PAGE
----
I get the physics argument for DB spokes over straight gauge, but what I'm wondering is if the difference is negligible, or if it's significant and tangible?
These days, my bikes get very low-stress use, just steady paced exercise, on good roads. No off-road, big-air thrashing, and no more road racing with heavy training, interval sprints, etc.
All my wheels are currently straight gauge Swiss DT's. Would I expect to get measurably longer service with DB spokes, or is this basically just an academic/technical argument, at least in my case?
I would think it's significant. Elasticity of a spoke is like that of a frame tube, where an increase in OD has a lot of leverage in the equation for stiffness. For frame tubes the stiffness increases with the square of the OD. If the diameter increases by 10%, the stiffness increases by 1.1*1.1 = 1.21 = 21%!
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Old 08-04-19, 10:47 AM
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Originally Posted by Road Fan
It looks like Park?
Not Park Tool. I think they [twist-resist tools] were made by Competition Cycles Services by modifying a fourth hand brake cable tool.

Sadly, I gave mine away years ago when I stopped building wheels.

See the comments on this amazon page.
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Old 08-04-19, 10:52 AM
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Originally Posted by Road Fan
Elasticity of a spoke is like that of a frame tube, where an increase in OD has a lot of leverage in the equation for stiffness. For frame tubes the stiffness increases with the square of the OD. If the diameter increases by 10%, the stiffness increases by 1.1*1.1 = 1.21 = 21%!
That's frame tube stiffness against bending. The only significant spoke stiffness is against elongation, which is a simple linear function of cross-sectional area.
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Old 08-04-19, 11:58 AM
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The problem with carbon fiber for spokes in a conventional wheel is that it's too rigid.

A current effort at fiber spokes is Berd, using Dyneema cord, that's been bury spliced at the hub end, and spliced onto a short length of spoke at the wheel end, and treated for abrasion resistance. There was a neato thread (haha) on MTBR about trying to recreate them hobby style, but Berd sent the ringleader a "please stop" message.
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Old 08-04-19, 12:42 PM
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Originally Posted by cyccommute
Let’s start with tensile strength. The tensile strength being measured isn’t the wheel but the resistance of the spoke to breakage. Tensile strength measurements of the spoke gives you insight into how much it takes to fatigue the spoke to the point where it will break. Higher tensile strength (or resistance to breakage) will result in a strong, more durable wheel.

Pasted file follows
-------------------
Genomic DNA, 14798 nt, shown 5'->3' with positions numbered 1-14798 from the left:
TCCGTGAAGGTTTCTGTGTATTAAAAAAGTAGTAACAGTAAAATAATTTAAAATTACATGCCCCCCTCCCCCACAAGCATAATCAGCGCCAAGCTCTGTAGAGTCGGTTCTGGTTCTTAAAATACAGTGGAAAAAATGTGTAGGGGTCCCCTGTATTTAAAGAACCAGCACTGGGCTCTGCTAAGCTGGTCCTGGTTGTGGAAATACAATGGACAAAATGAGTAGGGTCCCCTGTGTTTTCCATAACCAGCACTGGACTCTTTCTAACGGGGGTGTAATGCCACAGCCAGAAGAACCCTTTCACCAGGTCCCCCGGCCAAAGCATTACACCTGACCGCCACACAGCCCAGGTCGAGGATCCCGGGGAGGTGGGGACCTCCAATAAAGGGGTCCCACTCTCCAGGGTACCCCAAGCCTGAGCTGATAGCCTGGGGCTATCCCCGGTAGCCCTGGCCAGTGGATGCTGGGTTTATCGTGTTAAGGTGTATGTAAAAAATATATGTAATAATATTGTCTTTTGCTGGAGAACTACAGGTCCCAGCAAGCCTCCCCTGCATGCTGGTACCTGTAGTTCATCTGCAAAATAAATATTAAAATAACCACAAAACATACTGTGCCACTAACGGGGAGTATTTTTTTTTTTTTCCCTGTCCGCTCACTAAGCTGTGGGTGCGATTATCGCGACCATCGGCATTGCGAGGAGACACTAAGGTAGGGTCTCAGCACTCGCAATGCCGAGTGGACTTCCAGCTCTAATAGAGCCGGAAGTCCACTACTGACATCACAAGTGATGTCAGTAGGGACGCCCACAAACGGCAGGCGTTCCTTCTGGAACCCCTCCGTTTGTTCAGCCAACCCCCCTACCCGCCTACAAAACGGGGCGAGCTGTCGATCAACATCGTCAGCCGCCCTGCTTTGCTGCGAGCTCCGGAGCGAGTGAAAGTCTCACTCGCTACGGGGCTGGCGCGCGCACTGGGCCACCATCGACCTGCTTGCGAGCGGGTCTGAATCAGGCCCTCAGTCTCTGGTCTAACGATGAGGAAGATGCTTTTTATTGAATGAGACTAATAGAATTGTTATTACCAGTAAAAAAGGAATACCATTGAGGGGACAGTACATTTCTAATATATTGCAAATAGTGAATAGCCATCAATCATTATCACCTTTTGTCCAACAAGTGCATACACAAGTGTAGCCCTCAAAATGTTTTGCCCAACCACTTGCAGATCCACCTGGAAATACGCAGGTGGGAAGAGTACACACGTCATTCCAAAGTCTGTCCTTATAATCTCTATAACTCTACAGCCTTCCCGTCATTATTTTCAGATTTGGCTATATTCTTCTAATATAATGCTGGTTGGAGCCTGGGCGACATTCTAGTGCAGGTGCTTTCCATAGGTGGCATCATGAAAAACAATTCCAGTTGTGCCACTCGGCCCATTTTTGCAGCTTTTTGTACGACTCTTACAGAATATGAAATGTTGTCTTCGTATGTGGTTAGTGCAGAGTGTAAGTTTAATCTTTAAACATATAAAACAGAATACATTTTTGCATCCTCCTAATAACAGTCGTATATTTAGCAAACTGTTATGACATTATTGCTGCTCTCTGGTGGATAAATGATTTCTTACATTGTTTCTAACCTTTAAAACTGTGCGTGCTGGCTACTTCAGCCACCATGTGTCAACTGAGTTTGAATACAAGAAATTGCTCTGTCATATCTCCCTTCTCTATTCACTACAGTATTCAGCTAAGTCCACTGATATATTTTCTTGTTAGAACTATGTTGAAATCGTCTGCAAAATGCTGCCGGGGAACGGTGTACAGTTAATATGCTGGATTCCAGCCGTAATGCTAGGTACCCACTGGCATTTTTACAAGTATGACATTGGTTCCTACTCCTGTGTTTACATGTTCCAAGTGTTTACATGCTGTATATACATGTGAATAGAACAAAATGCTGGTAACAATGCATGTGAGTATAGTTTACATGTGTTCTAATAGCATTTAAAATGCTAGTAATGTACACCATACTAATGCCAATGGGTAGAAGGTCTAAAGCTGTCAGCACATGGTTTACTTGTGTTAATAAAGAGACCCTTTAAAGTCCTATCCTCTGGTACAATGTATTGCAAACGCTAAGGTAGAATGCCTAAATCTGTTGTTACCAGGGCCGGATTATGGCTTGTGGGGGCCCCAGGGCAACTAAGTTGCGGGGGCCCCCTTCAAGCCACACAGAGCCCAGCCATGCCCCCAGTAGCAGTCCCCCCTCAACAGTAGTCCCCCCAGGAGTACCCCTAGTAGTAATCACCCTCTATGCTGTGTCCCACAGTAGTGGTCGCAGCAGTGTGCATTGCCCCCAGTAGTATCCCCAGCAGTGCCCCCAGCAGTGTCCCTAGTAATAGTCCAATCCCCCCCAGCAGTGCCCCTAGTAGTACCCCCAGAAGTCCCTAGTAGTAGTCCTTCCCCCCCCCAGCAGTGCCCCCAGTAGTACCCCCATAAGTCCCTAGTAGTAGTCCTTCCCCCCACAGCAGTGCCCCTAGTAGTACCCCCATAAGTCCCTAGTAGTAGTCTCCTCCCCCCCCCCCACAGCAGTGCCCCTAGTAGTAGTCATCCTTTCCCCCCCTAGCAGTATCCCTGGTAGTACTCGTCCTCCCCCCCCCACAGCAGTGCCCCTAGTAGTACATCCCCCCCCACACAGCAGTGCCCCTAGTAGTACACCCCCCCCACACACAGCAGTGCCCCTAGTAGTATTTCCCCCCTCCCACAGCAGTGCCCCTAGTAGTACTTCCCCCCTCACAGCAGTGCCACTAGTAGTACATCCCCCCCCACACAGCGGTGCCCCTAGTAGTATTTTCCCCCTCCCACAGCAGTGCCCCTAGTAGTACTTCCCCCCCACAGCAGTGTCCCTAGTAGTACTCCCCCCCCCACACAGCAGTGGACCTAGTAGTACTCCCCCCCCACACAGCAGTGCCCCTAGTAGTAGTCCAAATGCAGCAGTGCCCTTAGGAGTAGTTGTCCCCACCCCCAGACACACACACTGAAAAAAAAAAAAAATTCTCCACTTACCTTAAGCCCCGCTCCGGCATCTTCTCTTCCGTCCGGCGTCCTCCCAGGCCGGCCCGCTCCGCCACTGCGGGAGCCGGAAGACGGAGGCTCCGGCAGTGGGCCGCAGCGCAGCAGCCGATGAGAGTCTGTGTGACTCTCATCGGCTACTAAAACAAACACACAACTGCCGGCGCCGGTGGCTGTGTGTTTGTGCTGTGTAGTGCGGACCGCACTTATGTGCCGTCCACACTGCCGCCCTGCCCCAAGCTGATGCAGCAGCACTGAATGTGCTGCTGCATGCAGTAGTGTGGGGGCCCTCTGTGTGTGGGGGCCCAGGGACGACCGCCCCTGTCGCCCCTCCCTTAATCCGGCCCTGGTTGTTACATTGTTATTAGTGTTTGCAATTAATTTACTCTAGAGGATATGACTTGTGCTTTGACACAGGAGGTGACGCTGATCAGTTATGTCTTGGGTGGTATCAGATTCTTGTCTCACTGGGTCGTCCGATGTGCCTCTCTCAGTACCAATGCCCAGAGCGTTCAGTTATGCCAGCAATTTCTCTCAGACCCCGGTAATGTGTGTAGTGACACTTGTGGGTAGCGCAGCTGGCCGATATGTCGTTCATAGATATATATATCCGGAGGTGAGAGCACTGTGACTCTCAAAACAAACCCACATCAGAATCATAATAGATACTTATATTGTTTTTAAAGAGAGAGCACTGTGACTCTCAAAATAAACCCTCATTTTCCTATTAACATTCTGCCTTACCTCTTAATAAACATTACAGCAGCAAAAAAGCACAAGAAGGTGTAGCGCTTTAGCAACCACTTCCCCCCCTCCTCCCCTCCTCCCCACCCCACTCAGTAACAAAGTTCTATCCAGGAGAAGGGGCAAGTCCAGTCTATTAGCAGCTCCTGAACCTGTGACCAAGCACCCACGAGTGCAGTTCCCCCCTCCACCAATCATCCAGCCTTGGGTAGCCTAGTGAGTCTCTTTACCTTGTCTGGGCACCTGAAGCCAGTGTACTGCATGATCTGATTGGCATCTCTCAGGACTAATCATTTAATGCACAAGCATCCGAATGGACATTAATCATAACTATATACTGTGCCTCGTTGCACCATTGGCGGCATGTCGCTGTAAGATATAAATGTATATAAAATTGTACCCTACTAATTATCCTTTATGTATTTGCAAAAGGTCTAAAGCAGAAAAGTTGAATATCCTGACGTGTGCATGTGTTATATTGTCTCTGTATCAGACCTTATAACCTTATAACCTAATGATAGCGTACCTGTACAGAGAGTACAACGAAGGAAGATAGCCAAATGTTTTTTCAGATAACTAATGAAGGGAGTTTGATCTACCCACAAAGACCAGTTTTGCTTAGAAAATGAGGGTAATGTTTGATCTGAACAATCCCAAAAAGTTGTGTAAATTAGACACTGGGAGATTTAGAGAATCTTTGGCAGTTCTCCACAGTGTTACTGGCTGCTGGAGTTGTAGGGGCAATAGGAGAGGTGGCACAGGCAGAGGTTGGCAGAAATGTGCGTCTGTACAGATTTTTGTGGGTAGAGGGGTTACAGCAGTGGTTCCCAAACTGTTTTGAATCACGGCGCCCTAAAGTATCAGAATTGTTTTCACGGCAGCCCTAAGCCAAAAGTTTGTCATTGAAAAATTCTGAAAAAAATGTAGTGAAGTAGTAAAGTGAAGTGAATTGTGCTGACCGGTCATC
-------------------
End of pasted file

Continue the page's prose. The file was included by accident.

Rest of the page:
Pillar spokes is about the only place where I’ve seen actual measurements of tensile strength of various types of spokes. You have to look at multiple graphs to see what effect butting has on strength but it’s pretty clear when you compare them. For example a 2.0mm (14ga) spoke breaks at 270 kgf (kilograms force which is a really dumb unit). A 2.0/1.8/2.0mm breaks at 290 kgf (about) and a 2.2/1.8/2.0mm spoke breaks at about 330 kgf. They have a 2.3/1.8/2.0mm triple butted spoke that breaks at about 420 kgf. For comparison, their 2.3mm straight spoke breaks at about 360 kgf.

Their charts show pretty conclusively that butting the spokes increases their strength.
Originally Posted by cyccommute
The ultimate tensile strength is a good indicator of fatigue life and elasticity. Fatigue life is difficult to measure and the modulus of elasticity can (and is) measured during the tensile strength test.
Does anybody care about the tensile strength of a spoke at breaking? It's the usual shuck and jive attempt to cover up erroneous pontifications. Modulus of elasticity, yield strength, and fatigue life are independent of breaking strength and are investigated, specified and published for structural metals and each is used to inform the design process. Your “breakage” force is only meaningful at catastrophic failure for determining safety factors.

Clue: Fatigue life, yield strength, and modulus of elasticity are all measured independently of ultimate tensile strength at breakage. Keep going down your rabbit hole and you’ll soon post something like “Tighten the nipple until the spoke breaks then back off x turns.” HAW!